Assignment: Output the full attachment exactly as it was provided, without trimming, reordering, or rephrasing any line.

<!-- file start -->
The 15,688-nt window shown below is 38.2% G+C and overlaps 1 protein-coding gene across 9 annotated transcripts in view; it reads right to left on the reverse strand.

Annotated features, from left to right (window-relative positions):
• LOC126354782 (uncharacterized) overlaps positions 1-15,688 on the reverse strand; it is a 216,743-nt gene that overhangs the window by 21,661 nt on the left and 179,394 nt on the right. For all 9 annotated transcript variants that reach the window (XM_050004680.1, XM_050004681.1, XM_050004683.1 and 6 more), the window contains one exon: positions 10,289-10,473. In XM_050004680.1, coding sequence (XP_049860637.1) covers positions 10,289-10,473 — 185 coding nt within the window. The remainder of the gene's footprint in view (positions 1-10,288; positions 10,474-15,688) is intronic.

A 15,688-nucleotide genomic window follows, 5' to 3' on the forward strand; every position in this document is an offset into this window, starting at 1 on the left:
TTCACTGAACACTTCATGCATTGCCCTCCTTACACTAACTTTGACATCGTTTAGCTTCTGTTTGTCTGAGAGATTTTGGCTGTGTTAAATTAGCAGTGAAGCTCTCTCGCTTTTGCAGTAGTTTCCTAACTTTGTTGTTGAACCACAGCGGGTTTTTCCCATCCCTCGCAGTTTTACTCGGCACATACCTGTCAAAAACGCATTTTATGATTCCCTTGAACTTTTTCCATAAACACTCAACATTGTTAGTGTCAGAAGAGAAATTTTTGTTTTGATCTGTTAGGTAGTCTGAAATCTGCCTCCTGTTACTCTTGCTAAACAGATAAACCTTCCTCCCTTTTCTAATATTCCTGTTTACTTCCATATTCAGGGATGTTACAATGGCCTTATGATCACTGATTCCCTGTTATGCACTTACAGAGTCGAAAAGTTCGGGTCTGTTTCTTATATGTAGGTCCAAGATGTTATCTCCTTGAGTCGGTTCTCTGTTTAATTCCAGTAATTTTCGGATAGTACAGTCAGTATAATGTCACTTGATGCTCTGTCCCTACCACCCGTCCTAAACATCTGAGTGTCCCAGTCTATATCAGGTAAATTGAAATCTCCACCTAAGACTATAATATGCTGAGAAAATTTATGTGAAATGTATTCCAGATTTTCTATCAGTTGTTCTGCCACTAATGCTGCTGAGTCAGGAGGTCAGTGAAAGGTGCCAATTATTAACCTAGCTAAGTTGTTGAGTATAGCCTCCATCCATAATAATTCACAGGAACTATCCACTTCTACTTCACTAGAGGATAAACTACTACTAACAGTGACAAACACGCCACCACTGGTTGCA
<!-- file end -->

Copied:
The 15,688-nt window shown below is 38.2% G+C and overlaps 1 protein-coding gene across 9 annotated transcripts in view; it reads right to left on the reverse strand.

Annotated features, from left to right (window-relative positions):
• LOC126354782 (uncharacterized) overlaps positions 1-15,688 on the reverse strand; it is a 216,743-nt gene that overhangs the window by 21,661 nt on the left and 179,394 nt on the right. For all 9 annotated transcript variants that reach the window (XM_050004680.1, XM_050004681.1, XM_050004683.1 and 6 more), the window contains one exon: positions 10,289-10,473. In XM_050004680.1, coding sequence (XP_049860637.1) covers positions 10,289-10,473 — 185 coding nt within the window. The remainder of the gene's footprint in view (positions 1-10,288; positions 10,474-15,688) is intronic.

A 15,688-nucleotide genomic window follows, 5' to 3' on the forward strand; every position in this document is an offset into this window, starting at 1 on the left:
TTCACTGAACACTTCATGCATTGCCCTCCTTACACTAACTTTGACATCGTTTAGCTTCTGTTTGTCTGAGAGATTTTGGCTGTGTTAAATTAGCAGTGAAGCTCTCTCGCTTTTGCAGTAGTTTCCTAACTTTGTTGTTGAACCACAGCGGGTTTTTCCCATCCCTCGCAGTTTTACTCGGCACATACCTGTCAAAAACGCATTTTATGATTCCCTTGAACTTTTTCCATAAACACTCAACATTGTTAGTGTCAGAAGAGAAATTTTTGTTTTGATCTGTTAGGTAGTCTGAAATCTGCCTCCTGTTACTCTTGCTAAACAGATAAACCTTCCTCCCTTTTCTAATATTCCTGTTTACTTCCATATTCAGGGATGTTACAATGGCCTTATGATCACTGATTCCCTGTTATGCACTTACAGAGTCGAAAAGTTCGGGTCTGTTTCTTATATGTAGGTCCAAGATGTTATCTCCTTGAGTCGGTTCTCTGTTTAATTCCAGTAATTTTCGGATAGTACAGTCAGTATAATGTCACTTGATGCTCTGTCCCTACCACCCGTCCTAAACATCTGAGTGTCCCAGTCTATATCAGGTAAATTGAAATCTCCACCTAAGACTATAATATGCTGAGAAAATTTATGTGAAATGTATTCCAGATTTTCTATCAGTTGTTCTGCCACTAATGCTGCTGAGTCAGGAGGTCAGTGAAAGGTGCCAATTATTAACCTAGCTAAGTTGTTGAGTATAGCCTCCATCCATAATAATTCACAGGAACTATCCACTTCTACTTCACTAGAGGATAAACTACTACTAACAGTGACAAACACGCCACCACTGGTTGCA